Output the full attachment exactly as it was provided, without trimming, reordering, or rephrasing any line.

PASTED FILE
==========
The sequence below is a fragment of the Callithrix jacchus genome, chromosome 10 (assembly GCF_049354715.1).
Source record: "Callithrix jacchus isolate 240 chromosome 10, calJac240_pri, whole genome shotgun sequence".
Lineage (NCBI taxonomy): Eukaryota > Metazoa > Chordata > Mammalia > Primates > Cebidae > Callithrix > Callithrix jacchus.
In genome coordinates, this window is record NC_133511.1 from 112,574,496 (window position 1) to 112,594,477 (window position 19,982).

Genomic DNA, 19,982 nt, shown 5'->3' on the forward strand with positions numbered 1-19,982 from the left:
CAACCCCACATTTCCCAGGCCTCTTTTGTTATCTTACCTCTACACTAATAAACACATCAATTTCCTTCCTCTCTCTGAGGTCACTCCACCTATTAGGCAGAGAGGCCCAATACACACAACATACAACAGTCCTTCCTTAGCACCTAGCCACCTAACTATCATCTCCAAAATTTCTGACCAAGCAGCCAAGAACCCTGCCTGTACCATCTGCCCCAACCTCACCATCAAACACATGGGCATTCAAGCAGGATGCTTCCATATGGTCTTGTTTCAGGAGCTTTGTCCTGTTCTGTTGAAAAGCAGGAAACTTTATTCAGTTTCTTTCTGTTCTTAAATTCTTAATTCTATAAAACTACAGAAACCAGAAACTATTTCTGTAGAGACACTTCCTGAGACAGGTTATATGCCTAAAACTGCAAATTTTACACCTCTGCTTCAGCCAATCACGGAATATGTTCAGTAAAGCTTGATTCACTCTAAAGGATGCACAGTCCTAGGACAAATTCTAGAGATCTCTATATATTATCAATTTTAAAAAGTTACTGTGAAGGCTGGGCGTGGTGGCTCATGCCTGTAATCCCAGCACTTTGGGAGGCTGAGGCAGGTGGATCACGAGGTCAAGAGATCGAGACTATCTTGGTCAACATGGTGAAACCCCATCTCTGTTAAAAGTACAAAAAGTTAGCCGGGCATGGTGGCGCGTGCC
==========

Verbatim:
The sequence below is a fragment of the Callithrix jacchus genome, chromosome 10 (assembly GCF_049354715.1).
Source record: "Callithrix jacchus isolate 240 chromosome 10, calJac240_pri, whole genome shotgun sequence".
Lineage (NCBI taxonomy): Eukaryota > Metazoa > Chordata > Mammalia > Primates > Cebidae > Callithrix > Callithrix jacchus.
In genome coordinates, this window is record NC_133511.1 from 112,574,496 (window position 1) to 112,594,477 (window position 19,982).

Genomic DNA, 19,982 nt, shown 5'->3' on the forward strand with positions numbered 1-19,982 from the left:
CAACCCCACATTTCCCAGGCCTCTTTTGTTATCTTACCTCTACACTAATAAACACATCAATTTCCTTCCTCTCTCTGAGGTCACTCCACCTATTAGGCAGAGAGGCCCAATACACACAACATACAACAGTCCTTCCTTAGCACCTAGCCACCTAACTATCATCTCCAAAATTTCTGACCAAGCAGCCAAGAACCCTGCCTGTACCATCTGCCCCAACCTCACCATCAAACACATGGGCATTCAAGCAGGATGCTTCCATATGGTCTTGTTTCAGGAGCTTTGTCCTGTTCTGTTGAAAAGCAGGAAACTTTATTCAGTTTCTTTCTGTTCTTAAATTCTTAATTCTATAAAACTACAGAAACCAGAAACTATTTCTGTAGAGACACTTCCTGAGACAGGTTATATGCCTAAAACTGCAAATTTTACACCTCTGCTTCAGCCAATCACGGAATATGTTCAGTAAAGCTTGATTCACTCTAAAGGATGCACAGTCCTAGGACAAATTCTAGAGATCTCTATATATTATCAATTTTAAAAAGTTACTGTGAAGGCTGGGCGTGGTGGCTCATGCCTGTAATCCCAGCACTTTGGGAGGCTGAGGCAGGTGGATCACGAGGTCAAGAGATCGAGACTATCTTGGTCAACATGGTGAAACCCCATCTCTGTTAAAAGTACAAAAAGTTAGCCGGGCATGGTGGCGCGTGCC